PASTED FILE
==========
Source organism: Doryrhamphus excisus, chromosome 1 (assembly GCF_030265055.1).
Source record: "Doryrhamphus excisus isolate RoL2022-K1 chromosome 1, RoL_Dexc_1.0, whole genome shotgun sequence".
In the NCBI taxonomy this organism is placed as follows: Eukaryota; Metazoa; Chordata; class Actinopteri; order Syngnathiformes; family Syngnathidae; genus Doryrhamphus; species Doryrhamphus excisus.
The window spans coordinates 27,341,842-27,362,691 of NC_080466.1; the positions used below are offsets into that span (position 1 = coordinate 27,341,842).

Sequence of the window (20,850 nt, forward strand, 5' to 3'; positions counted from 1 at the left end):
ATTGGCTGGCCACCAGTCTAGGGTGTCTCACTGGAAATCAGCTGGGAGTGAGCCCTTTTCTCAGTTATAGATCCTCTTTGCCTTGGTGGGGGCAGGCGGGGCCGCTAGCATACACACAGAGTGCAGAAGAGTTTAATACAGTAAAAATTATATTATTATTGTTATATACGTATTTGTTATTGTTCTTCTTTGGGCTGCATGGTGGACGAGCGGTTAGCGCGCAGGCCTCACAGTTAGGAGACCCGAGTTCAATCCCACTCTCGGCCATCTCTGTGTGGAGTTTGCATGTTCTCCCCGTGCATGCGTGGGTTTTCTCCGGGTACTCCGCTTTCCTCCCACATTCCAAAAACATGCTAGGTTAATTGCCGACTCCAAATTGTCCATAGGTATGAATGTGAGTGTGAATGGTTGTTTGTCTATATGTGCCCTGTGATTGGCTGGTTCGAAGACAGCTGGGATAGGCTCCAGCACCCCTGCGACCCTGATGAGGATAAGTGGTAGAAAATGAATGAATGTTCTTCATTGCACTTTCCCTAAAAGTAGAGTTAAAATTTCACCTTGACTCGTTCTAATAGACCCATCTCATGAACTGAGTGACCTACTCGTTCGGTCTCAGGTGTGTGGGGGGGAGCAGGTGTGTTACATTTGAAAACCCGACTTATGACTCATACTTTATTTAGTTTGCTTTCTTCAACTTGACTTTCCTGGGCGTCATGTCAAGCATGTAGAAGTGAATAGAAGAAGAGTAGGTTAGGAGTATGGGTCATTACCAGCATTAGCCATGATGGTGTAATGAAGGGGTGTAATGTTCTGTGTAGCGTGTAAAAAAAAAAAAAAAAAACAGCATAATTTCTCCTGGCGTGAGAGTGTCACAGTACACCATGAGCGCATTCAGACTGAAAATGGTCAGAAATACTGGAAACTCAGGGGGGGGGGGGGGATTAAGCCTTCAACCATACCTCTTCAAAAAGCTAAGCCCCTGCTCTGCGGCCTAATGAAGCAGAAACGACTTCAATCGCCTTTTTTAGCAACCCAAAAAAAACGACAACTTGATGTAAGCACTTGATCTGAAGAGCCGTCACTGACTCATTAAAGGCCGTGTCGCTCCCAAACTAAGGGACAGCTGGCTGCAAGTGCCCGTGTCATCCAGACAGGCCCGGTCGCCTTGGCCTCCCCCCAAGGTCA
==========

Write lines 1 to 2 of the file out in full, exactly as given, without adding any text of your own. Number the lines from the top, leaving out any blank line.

Source organism: Doryrhamphus excisus, chromosome 1 (assembly GCF_030265055.1).
Source record: "Doryrhamphus excisus isolate RoL2022-K1 chromosome 1, RoL_Dexc_1.0, whole genome shotgun sequence".